spheroplast

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spheroplast

 [sfēr´o-plast]
a bacterial, yeast, or fungal cell that results after partial removal of the rigid cell wall, which forms a membrane-bound cell with a spherical shape that is dependent for its integrity on an isotonic or hypertonic medium.

sphe·ro·plast

(sfē'rō-plast),
A bacterial cell from which the rigid cell wall has been incompletely removed. The bacterium loses its characteristic shape and becomes round.
[sphero- + G. plastos, formed]

spheroplast

(sfîr′ə-plăst′, sfĕr′-)
n.
A bacterial cell whose cell wall has been degraded, often by the action of an antibiotic or a lysozyme, causing the cell to assume a spherical shape.
References in periodicals archive ?
A schematic diagram illustrating the spheroplast conversion is presented in Figure 2.
W303 Spheroplast Observation by an Optical Microscope.
Figure 4 shows the morphology of spheroplast cells inside four the four mediums.
Spheroplast Conversion Percentage Based on the OD800 Absorbance Data.
Figure 5 shows the values of OD800 absorbance data for 50 minutes and its corresponding spheroplast conversion percentage.
Surface Characteristic of W303 Cells and Spheroplast W303 Cells under ESEM.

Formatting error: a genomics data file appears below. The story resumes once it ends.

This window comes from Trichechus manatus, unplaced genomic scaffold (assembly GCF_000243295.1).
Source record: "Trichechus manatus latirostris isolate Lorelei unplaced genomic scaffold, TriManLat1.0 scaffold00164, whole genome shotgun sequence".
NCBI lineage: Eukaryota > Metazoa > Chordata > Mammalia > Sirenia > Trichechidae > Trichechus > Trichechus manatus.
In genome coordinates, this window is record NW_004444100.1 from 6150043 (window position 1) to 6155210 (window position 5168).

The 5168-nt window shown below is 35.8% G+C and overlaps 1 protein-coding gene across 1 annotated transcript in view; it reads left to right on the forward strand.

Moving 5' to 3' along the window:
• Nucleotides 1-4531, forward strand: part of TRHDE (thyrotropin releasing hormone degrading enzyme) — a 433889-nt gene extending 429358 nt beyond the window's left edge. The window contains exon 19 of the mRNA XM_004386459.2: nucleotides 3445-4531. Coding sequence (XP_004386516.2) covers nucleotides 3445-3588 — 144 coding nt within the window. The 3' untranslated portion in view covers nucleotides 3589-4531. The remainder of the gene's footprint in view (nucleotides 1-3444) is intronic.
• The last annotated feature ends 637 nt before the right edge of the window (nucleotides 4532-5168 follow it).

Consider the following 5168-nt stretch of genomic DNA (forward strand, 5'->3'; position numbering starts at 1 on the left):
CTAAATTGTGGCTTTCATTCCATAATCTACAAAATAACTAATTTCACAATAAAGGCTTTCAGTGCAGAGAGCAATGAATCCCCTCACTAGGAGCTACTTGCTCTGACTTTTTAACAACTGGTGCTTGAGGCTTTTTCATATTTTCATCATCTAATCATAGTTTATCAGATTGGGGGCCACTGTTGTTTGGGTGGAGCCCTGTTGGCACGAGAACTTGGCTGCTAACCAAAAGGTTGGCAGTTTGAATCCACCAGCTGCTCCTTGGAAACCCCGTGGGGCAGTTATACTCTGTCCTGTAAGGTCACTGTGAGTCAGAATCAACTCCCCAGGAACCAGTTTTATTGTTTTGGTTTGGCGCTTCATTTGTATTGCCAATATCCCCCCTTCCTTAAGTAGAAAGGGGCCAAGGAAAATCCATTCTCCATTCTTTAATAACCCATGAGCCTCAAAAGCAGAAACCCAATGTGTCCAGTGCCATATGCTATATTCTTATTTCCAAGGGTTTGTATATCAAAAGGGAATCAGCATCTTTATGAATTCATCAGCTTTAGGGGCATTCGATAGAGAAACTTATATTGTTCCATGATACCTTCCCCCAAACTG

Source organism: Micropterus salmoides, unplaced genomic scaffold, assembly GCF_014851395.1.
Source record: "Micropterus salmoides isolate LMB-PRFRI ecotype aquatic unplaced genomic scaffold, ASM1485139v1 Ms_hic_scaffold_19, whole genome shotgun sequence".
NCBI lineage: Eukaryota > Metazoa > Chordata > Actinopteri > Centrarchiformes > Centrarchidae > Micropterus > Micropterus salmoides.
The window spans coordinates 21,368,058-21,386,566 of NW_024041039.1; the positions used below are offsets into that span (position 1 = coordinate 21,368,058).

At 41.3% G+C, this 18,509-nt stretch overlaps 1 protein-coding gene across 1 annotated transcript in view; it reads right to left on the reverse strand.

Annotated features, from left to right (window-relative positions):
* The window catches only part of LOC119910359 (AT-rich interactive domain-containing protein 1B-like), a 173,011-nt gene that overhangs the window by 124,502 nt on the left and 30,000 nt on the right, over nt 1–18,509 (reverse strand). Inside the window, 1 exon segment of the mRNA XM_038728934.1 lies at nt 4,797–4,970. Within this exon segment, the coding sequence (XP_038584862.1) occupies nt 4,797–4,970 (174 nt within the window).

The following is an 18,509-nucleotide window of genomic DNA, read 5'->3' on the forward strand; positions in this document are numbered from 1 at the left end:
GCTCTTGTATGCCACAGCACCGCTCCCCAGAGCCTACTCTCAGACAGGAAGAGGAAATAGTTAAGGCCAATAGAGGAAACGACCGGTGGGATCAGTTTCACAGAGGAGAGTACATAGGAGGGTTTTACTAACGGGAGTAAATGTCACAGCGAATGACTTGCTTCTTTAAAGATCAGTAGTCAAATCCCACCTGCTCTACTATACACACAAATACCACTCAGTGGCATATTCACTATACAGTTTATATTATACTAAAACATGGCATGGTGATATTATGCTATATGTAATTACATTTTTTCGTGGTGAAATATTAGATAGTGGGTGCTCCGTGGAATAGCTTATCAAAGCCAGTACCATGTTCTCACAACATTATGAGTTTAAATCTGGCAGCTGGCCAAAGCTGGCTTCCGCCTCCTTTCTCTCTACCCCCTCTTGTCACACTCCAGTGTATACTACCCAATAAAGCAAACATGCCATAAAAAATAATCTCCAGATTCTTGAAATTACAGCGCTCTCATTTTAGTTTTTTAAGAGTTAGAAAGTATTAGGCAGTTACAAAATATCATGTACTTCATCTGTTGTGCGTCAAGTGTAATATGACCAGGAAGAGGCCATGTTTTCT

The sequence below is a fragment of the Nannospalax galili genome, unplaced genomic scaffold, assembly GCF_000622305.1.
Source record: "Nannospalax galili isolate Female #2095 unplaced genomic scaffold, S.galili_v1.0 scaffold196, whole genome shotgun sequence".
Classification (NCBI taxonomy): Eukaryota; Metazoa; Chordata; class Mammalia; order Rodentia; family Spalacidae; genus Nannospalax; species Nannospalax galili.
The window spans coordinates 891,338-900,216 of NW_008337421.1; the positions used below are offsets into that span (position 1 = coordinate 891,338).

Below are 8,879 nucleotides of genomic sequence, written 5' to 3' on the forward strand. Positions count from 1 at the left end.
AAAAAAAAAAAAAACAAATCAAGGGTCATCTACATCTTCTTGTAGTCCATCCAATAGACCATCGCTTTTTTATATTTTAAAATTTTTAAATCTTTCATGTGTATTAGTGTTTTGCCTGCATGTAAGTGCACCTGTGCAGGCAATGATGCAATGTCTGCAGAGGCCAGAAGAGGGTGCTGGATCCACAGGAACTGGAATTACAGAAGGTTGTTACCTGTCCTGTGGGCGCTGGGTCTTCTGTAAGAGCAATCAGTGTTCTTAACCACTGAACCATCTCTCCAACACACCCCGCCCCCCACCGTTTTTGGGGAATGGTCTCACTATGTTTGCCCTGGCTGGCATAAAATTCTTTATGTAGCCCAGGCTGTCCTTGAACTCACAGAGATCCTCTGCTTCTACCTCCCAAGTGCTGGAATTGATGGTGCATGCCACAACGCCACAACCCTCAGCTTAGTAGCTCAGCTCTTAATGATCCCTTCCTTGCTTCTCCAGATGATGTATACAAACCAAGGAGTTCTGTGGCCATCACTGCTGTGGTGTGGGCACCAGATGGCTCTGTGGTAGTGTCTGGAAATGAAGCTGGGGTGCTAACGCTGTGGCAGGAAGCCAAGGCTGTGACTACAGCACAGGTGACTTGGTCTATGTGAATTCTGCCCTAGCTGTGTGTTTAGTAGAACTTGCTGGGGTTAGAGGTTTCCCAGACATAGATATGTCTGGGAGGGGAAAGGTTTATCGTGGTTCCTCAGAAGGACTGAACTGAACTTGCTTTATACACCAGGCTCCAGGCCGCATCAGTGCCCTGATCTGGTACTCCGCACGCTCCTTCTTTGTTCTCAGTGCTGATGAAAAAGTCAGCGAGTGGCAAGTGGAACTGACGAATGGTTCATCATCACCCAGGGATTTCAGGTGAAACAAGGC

Figure 7 represents the surface topology of the spheroplast cells under an ESEM.
The observations of the spheroplast without prior coating for an electron microcopy observation have been highlighted in this work.
Fukuda, "A study of the spheroplast observations for W303 single cells under environmental-SEM," in Proceedings of the International Symposium on Micro-Nano Mechatronics and Human Science MHS 2008, with Symposium on "COE for Education and Research of Micro-Nano Mechatronics", Symposium on "System Cell Engineering by Multi-scale Manipulation", pp.
Birch-Andersen, "Kinetic and morphological observations on Saccharomyces cerevisiae during spheroplast formation," Journal of Bacteriology, vol.
Caption: FIGURE 2: Schematic diagram illustration of the two phases in spheroplast formation.
Caption: FIGURE 4: The morphology of the spheroplast W303 cells inside four different mediums: (a) YPD, (b) sterile water, (c) SCE, and (d) CaS.